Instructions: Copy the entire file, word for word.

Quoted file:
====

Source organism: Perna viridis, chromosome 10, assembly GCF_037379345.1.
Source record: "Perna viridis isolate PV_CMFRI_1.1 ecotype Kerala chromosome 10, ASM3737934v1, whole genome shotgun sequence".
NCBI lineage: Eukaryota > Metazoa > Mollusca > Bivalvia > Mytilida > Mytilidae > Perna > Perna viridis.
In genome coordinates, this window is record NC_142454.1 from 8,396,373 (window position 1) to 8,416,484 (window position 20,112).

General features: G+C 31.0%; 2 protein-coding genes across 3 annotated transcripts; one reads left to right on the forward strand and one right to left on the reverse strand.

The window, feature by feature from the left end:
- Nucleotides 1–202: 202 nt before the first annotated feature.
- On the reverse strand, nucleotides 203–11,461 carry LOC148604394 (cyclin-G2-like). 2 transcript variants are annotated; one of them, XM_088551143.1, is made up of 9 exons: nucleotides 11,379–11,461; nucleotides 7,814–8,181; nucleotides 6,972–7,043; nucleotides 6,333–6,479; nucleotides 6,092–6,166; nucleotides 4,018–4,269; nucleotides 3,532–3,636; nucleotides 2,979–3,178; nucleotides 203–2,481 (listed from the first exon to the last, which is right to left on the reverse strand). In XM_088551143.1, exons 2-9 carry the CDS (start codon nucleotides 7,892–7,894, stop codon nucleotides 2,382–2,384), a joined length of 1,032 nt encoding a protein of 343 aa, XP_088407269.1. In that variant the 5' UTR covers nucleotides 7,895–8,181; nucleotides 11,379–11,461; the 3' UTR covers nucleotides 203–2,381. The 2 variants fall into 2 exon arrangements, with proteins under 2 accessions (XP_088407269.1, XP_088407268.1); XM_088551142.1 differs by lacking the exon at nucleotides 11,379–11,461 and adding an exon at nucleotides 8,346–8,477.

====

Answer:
Source organism: Perna viridis, chromosome 10, assembly GCF_037379345.1.
Source record: "Perna viridis isolate PV_CMFRI_1.1 ecotype Kerala chromosome 10, ASM3737934v1, whole genome shotgun sequence".
NCBI lineage: Eukaryota > Metazoa > Mollusca > Bivalvia > Mytilida > Mytilidae > Perna > Perna viridis.
In genome coordinates, this window is record NC_142454.1 from 8,396,373 (window position 1) to 8,416,484 (window position 20,112).

General features: G+C 31.0%; 2 protein-coding genes across 3 annotated transcripts; one reads left to right on the forward strand and one right to left on the reverse strand.

The window, feature by feature from the left end:
- Nucleotides 1–202: 202 nt before the first annotated feature.
- On the reverse strand, nucleotides 203–11,461 carry LOC148604394 (cyclin-G2-like). 2 transcript variants are annotated; one of them, XM_088551143.1, is made up of 9 exons: nucleotides 11,379–11,461; nucleotides 7,814–8,181; nucleotides 6,972–7,043; nucleotides 6,333–6,479; nucleotides 6,092–6,166; nucleotides 4,018–4,269; nucleotides 3,532–3,636; nucleotides 2,979–3,178; nucleotides 203–2,481 (listed from the first exon to the last, which is right to left on the reverse strand). In XM_088551143.1, exons 2-9 carry the CDS (start codon nucleotides 7,892–7,894, stop codon nucleotides 2,382–2,384), a joined length of 1,032 nt encoding a protein of 343 aa, XP_088407269.1. In that variant the 5' UTR covers nucleotides 7,895–8,181; nucleotides 11,379–11,461; the 3' UTR covers nucleotides 203–2,381. The 2 variants fall into 2 exon arrangements, with proteins under 2 accessions (XP_088407269.1, XP_088407268.1); XM_088551142.1 differs by lacking the exon at nucleotides 11,379–11,461 and adding an exon at nucleotides 8,346–8,477.